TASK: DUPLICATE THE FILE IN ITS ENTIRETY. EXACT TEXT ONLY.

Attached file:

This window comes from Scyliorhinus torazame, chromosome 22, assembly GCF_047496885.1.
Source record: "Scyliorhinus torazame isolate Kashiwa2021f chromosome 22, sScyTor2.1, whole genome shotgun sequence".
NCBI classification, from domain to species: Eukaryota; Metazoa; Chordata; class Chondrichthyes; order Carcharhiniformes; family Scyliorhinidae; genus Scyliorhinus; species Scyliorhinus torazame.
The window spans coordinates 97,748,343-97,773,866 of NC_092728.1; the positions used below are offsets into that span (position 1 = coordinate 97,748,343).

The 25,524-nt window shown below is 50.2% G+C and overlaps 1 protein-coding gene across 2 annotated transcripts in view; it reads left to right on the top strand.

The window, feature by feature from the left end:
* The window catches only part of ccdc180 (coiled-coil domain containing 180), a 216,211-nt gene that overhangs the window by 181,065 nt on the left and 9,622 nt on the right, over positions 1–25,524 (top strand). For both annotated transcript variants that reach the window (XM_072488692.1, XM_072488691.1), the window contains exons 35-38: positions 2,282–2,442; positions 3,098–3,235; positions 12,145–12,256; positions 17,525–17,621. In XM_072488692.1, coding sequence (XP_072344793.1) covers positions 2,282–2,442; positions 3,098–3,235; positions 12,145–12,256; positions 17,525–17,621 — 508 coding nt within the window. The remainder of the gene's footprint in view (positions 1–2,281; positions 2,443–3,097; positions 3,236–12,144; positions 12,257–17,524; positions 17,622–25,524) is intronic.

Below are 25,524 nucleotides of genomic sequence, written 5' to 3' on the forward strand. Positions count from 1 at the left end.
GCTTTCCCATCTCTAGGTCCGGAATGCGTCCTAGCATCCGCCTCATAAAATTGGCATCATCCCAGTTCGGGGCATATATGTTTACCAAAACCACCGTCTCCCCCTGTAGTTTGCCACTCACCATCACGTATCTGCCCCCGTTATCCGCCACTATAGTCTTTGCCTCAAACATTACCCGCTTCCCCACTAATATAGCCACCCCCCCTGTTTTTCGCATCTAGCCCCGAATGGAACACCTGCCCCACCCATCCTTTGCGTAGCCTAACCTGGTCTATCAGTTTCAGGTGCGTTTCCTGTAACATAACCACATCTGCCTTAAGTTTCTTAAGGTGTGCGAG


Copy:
This window comes from Scyliorhinus torazame, chromosome 22, assembly GCF_047496885.1.
Source record: "Scyliorhinus torazame isolate Kashiwa2021f chromosome 22, sScyTor2.1, whole genome shotgun sequence".
NCBI classification, from domain to species: Eukaryota; Metazoa; Chordata; class Chondrichthyes; order Carcharhiniformes; family Scyliorhinidae; genus Scyliorhinus; species Scyliorhinus torazame.
The window spans coordinates 97,748,343-97,773,866 of NC_092728.1; the positions used below are offsets into that span (position 1 = coordinate 97,748,343).

The 25,524-nt window shown below is 50.2% G+C and overlaps 1 protein-coding gene across 2 annotated transcripts in view; it reads left to right on the top strand.

The window, feature by feature from the left end:
* The window catches only part of ccdc180 (coiled-coil domain containing 180), a 216,211-nt gene that overhangs the window by 181,065 nt on the left and 9,622 nt on the right, over positions 1–25,524 (top strand). For both annotated transcript variants that reach the window (XM_072488692.1, XM_072488691.1), the window contains exons 35-38: positions 2,282–2,442; positions 3,098–3,235; positions 12,145–12,256; positions 17,525–17,621. In XM_072488692.1, coding sequence (XP_072344793.1) covers positions 2,282–2,442; positions 3,098–3,235; positions 12,145–12,256; positions 17,525–17,621 — 508 coding nt within the window. The remainder of the gene's footprint in view (positions 1–2,281; positions 2,443–3,097; positions 3,236–12,144; positions 12,257–17,524; positions 17,622–25,524) is intronic.

Below are 25,524 nucleotides of genomic sequence, written 5' to 3' on the forward strand. Positions count from 1 at the left end.
GCTTTCCCATCTCTAGGTCCGGAATGCGTCCTAGCATCCGCCTCATAAAATTGGCATCATCCCAGTTCGGGGCATATATGTTTACCAAAACCACCGTCTCCCCCTGTAGTTTGCCACTCACCATCACGTATCTGCCCCCGTTATCCGCCACTATAGTCTTTGCCTCAAACATTACCCGCTTCCCCACTAATATAGCCACCCCCCCTGTTTTTCGCATCTAGCCCCGAATGGAACACCTGCCCCACCCATCCTTTGCGTAGCCTAACCTGGTCTATCAGTTTCAGGTGCGTTTCCTGTAACATAACCACATCTGCCTTAAGTTTCTTAAGGTGTGCGAG